The connections between mathematics and physics are manifold, and each enriches the other. But the relationship between the disciplines fluctuates between intimate harmony and cool indifference.
Numerous examples show how mathematics, developed for its inherent interest in beauty, later played a central role in physical theory. A well-known case is the multidimensional geometry formulated by Bernhard Riemann in the mid 19th century, which was exactly what Albert Einstein needed 50 years later for his relativity theory.
Einstein was initially dismissive of mathematics. When his professor, Hermann Minkowski, established a geometric basis for the space-time of special relativity, Einstein described it pejoratively as “superfluous learnedness”. Within a few years, realising the error of his view, Einstein pleaded with his friend Marcel Grossmann to help him master the advanced theory of tensor calculus, which was of key importance for his general theory of relativity.
Mathematics and physics thrive when they enrich each other. Newton, Euler, Gauss and Poincaré all produced wonderful ideas in both theoretical physics and pure mathematics. In 1939 physicist Paul Dirac spoke about a merger of the two subjects but, for the following 50 years, there was little symbiosis and the two fields developed independently, with little or no cross-fertilisation.
Physicists used established mathematical methods, rarely producing new ideas of interest to mathematicians. Most leading mathematicians showed no interest in physics but focused on the foundations of mathematics and fields of increasing abstraction.
There were some notable exceptions: John von Neumann, a brilliant Hungarian-American who excelled in both physics and mathematics, formulated a solid system of mathematical axioms for set theory and also established a sound framework for quantum mechanics. In contrast, Richard Feynman managed to produce creative advances in physics with minimal mathematics – he was unconcerned with mathematical rigour.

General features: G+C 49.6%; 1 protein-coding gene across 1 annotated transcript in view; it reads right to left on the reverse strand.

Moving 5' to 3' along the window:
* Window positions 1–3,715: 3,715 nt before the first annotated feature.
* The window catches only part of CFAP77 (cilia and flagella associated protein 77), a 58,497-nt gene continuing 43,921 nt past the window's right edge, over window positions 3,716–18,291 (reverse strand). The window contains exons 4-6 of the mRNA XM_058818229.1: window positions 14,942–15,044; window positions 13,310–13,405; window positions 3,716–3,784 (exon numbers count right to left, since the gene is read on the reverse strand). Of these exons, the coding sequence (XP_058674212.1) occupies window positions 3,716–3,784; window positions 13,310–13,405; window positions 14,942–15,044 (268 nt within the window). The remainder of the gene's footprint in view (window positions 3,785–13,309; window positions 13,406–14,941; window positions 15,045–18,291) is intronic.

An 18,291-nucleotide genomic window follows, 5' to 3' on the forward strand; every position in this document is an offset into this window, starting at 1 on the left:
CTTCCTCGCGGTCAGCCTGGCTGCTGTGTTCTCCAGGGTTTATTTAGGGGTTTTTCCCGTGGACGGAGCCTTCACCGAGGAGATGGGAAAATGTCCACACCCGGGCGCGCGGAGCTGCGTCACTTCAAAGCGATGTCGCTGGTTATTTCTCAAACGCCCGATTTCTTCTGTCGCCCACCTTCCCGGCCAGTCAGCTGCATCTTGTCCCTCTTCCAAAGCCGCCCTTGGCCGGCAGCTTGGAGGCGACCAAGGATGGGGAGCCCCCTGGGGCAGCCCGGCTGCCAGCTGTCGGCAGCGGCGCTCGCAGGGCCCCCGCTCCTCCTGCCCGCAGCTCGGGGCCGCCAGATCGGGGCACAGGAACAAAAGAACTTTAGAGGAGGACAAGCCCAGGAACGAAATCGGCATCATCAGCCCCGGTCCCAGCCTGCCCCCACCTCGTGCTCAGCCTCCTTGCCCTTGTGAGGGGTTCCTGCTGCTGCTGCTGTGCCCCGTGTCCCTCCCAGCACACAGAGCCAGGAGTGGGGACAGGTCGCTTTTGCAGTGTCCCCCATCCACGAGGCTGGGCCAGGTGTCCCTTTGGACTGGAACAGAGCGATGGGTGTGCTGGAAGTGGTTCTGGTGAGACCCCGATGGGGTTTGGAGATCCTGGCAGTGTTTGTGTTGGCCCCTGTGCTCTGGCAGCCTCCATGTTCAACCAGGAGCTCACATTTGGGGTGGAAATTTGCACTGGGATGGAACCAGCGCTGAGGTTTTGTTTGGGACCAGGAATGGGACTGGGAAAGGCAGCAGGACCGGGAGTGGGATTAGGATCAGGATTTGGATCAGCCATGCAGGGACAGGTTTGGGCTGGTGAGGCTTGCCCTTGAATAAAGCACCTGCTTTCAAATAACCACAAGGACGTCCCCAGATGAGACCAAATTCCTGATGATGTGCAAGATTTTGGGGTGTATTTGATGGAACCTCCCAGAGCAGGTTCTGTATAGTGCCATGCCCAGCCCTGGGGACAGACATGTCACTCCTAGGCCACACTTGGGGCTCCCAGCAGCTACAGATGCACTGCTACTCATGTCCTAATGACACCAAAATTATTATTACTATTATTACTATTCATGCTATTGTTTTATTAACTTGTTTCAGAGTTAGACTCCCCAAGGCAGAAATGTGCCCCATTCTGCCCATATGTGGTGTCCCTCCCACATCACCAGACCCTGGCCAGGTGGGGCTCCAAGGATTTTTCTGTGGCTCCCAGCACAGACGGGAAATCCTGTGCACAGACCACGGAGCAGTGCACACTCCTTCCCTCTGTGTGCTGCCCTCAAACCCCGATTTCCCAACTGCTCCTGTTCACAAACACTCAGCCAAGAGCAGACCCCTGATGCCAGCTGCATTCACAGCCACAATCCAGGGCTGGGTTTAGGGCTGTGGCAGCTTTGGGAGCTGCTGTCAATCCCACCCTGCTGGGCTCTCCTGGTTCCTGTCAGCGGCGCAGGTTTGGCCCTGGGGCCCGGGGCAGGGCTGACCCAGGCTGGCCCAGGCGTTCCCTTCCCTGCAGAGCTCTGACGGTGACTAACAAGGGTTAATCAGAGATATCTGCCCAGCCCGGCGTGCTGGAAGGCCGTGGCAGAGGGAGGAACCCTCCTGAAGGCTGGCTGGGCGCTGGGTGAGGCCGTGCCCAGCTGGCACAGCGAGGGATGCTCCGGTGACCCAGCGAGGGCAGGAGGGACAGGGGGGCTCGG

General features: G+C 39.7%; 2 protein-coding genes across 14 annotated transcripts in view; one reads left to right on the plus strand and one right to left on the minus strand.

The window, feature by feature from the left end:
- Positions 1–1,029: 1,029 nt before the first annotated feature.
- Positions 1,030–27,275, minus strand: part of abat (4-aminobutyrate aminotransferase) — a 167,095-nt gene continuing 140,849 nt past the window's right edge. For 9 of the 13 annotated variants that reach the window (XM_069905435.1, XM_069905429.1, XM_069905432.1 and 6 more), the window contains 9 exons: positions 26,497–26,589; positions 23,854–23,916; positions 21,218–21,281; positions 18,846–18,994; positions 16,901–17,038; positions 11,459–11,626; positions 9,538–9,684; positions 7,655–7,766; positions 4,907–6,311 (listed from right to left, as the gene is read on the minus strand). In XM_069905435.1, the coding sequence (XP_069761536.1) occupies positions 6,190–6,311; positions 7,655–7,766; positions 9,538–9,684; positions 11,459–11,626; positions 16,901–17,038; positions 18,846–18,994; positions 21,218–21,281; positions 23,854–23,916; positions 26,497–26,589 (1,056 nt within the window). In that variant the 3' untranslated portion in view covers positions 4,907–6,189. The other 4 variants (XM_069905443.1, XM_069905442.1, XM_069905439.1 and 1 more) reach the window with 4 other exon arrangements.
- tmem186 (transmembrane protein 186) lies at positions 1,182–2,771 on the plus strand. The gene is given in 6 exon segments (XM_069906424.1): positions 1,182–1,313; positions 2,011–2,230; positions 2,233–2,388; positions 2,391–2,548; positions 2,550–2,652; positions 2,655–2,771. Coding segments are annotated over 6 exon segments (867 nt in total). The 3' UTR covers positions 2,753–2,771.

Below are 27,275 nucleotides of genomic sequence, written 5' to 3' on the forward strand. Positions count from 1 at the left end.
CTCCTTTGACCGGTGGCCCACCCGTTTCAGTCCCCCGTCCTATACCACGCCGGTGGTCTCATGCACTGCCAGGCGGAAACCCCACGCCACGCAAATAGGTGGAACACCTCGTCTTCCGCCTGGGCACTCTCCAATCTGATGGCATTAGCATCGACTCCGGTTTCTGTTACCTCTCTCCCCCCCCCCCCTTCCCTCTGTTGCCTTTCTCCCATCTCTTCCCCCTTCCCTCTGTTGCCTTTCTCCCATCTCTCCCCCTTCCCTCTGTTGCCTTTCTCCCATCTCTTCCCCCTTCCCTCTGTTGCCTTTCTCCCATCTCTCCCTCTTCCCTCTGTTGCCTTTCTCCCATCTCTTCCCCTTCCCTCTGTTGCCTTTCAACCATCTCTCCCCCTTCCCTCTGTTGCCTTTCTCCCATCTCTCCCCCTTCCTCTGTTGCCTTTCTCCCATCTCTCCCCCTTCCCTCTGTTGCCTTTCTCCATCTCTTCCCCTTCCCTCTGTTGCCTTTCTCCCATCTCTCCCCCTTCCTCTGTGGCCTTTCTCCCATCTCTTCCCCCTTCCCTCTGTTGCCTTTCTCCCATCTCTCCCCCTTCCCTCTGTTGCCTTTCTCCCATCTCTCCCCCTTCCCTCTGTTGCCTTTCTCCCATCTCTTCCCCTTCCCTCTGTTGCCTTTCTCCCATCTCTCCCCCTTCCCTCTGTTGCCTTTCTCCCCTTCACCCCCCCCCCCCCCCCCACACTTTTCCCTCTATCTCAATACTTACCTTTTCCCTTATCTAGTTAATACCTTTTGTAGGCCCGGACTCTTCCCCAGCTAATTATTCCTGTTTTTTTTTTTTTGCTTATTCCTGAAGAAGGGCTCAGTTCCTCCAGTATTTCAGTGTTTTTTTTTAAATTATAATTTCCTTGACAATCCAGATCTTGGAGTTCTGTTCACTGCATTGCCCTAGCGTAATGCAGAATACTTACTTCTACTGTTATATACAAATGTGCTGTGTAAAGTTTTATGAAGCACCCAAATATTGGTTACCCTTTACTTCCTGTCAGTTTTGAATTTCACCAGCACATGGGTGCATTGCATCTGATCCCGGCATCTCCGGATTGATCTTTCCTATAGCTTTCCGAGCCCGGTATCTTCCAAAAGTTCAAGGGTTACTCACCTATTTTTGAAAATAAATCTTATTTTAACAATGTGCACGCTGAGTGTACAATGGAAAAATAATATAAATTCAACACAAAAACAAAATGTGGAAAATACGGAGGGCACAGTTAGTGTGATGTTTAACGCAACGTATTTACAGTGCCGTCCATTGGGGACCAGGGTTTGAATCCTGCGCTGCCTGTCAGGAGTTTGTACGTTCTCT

From the 1960s on, it became increasingly clear that progress in theoretical physics required – and stimulated – new mathematics. The physics of black holes raised some knotty mathematical problems. The role of symmetry in physics was best described using the mathematical field of group theory. Clearly, mathematicians and physicists could benefit by learning about each other’s work.
When mathematician Hermann Weyl and physicist Eugene Wigner introduced group theory into quantum mechanics in the early 1920s, Einstein dismissed it as unimportant; had he forgotten his earlier enlightenment?
Group theory is now indispensable in theoretical physics. It has revealed the existence of several unknown subatomic particles. The size of the largest simple finite group, dubbed the Monster Group, has 54 digits. Theoretical physicist and mathematician Freeman Dyson remarked that “sometime in the 21st century physicists will stumble upon the monster group, built in some unsuspected way into the structure of the universe”. We await such a development.
The foundations of mathematics were severely shaken in 1931 when Kurt Gödel proved the inherent incompleteness of the underlying axiom system. While most mathematicians carried on regardless, logicians continued to search for damage-limitation strategies.
Physics is also in crisis: the standard model, based on quantum mechanics and special relativity, is a superb achievement, yielding results of great precision, but it omits the crucial field of gravity, so it cannot explain the very early evolution of the universe. A unified theory is needed and the search for it is ongoing.
Peter Lynch is emeritus professor at the school of mathematics and statistics, University College Dublin. He blogs at thatsmaths.com